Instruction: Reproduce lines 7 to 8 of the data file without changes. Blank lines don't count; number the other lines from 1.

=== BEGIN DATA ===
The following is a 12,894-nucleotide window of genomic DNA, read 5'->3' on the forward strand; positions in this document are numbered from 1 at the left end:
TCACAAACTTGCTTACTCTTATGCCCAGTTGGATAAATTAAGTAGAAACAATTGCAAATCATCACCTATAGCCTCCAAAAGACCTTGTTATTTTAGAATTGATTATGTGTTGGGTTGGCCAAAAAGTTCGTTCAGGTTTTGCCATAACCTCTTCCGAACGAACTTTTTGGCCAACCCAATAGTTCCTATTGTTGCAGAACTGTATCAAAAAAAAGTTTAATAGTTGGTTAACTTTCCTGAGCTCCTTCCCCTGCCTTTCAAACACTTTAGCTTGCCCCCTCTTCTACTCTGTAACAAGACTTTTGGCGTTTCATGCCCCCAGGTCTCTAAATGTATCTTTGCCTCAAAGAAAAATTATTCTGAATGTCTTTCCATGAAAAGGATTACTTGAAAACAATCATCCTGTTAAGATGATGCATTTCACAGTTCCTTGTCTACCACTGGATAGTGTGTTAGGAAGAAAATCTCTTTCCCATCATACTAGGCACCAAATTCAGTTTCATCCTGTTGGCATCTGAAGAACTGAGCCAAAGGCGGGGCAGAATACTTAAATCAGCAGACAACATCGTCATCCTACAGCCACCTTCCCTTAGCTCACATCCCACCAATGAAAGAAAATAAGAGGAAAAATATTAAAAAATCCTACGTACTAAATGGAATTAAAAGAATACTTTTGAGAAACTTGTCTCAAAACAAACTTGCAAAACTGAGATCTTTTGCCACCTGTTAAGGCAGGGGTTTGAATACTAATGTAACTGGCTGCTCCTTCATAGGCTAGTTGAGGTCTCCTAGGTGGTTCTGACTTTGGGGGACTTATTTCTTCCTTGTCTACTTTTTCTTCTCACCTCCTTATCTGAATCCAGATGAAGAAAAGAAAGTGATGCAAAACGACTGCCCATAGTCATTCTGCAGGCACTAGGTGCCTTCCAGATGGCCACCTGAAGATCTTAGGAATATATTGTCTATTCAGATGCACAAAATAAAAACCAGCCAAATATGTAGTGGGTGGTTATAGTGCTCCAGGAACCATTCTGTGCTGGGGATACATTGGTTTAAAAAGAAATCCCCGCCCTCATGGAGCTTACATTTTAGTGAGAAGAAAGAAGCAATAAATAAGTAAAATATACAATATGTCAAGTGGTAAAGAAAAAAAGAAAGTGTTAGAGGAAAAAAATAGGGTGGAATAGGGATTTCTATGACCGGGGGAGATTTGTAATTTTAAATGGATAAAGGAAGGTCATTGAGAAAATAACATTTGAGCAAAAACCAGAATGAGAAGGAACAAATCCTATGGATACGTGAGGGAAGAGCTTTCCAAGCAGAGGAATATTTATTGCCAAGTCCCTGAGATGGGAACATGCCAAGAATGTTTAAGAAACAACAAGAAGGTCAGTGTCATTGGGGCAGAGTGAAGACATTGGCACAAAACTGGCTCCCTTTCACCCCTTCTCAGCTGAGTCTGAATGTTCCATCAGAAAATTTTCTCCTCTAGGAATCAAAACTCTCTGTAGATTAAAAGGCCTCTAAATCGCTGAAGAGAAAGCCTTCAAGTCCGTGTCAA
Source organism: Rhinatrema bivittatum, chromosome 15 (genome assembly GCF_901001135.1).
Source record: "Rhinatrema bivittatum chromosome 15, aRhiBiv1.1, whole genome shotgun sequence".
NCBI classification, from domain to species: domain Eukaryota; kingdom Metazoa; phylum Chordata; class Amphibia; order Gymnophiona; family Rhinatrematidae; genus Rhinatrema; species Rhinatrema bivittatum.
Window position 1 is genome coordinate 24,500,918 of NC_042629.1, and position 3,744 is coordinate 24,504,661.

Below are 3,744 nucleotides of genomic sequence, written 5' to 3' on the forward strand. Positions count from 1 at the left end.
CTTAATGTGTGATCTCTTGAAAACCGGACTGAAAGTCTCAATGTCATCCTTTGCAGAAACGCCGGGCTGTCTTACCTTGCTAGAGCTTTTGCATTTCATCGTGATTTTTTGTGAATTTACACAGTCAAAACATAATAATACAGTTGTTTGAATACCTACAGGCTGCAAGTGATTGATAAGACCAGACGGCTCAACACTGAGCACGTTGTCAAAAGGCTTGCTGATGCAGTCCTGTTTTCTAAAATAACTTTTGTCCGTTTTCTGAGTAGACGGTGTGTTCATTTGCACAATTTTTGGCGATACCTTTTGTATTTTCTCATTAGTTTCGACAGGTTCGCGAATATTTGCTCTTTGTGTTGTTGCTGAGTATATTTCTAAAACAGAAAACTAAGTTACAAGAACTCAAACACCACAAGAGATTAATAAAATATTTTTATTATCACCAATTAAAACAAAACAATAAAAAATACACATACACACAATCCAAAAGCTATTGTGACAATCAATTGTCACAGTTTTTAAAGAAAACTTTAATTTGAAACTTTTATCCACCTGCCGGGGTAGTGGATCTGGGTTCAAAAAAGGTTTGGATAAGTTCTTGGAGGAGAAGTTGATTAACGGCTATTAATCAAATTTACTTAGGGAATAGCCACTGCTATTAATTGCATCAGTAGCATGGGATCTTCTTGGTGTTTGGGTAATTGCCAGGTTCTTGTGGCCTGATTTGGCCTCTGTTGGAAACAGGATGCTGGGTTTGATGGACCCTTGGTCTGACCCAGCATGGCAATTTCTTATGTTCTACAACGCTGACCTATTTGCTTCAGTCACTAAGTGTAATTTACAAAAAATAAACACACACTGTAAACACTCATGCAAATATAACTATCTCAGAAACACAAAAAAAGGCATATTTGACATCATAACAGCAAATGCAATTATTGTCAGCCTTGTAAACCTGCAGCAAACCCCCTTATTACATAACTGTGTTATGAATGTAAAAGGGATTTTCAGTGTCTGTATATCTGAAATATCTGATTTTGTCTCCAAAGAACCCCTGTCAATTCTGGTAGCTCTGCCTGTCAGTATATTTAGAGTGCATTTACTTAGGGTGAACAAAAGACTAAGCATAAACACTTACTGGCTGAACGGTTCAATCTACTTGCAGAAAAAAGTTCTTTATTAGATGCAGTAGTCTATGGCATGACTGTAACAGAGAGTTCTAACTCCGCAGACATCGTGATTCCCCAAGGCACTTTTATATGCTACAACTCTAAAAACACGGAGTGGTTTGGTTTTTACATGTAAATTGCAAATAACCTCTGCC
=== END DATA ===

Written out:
Below are 3,744 nucleotides of genomic sequence, written 5' to 3' on the forward strand. Positions count from 1 at the left end.
CTTAATGTGTGATCTCTTGAAAACCGGACTGAAAGTCTCAATGTCATCCTTTGCAGAAACGCCGGGCTGTCTTACCTTGCTAGAGCTTTTGCATTTCATCGTGATTTTTTGTGAATTTACACAGTCAAAACATAATAATACAGTTGTTTGAATACCTACAGGCTGCAAGTGATTGATAAGACCAGACGGCTCAACACTGAGCACGTTGTCAAAAGGCTTGCTGATGCAGTCCTGTTTTCTAAAATAACTTTTGTCCGTTTTCTGAGTAGACGGTGTGTTCATTTGCACAATTTTTGGCGATACCTTTTGTATTTTCTCATTAGTTTCGACAGGTTCGCGAATATTTGCTCTTTGTGTTGTTGCTGAGTATATTTCTAAAACAGAAAACTAAGTTACAAGAACTCAAACACCACAAGAGATTAATAAAATATTTTTATTATCACCAATTAAAACAAAACAATAAAAAATACACATACACACAATCCAAAAGCTATTGTGACAATCAATTGTCACAGTTTTTAAAGAAAACTTTAATTTGAAACTTTTATCCACCTGCCGGGGTAGTGGATCTGGGTTCAAAAAAGGTTTGGATAAGTTCTTGGAGGAGAAGTTGATTAACGGCTATTAATCAAATTTACTTAGGGAATAGCCACTGCTATTAATTGCATCAGTAGCATGGGATCTTCTTGGTGTTTGGGTAATTGCCAGGTTCTTGTGGCCTGATTTGGCCTCTGTTGGAAACAGGATGCTGGGTTTGATGGACCCTTGGTCTGACCCAGCATGGCAATTTCTTATGTTCTACAACGCTGACCTATTTGCTTCAGTCACTAAGTGTAATTTACAAAAAATAAACACACACTGTAAACACTCATGCAAATATAACTATCTCAGAAACACAAAAAAAGGCATATTTGACATCATAACAGCAAATGCAATTATTGTCAGCCTTGTAAACCTGCAGCAAACCCCCTTATTACATAACTGTGTTATGAATGTAAAAGGGATTTTCAGTGTCTGTATATCTGAAATATCTGATTTTGTCTCCAAAGAACCCCTGTCAATTCTGGTAGCTCTGCCTGTCAGTATATTTAGAGTGCATTTACTTAGGGTGAACAAAAGACTAAGCATAAACACTTACTGGCTGAACGGTTCAATCTACTTGCAGAAAAAAGTTCTTTATTAGATGCAGTAGTCTATGGCATGACTGTAACAGAGAGTTCTAACTCCGCAGACATCGTGATTCCCCAAGGCACTTTTATATGCTACAACTCTAAAAACACGGAGTGGTTTGGTTTTTACATGTAAATTGCAAATAACCTCTGCC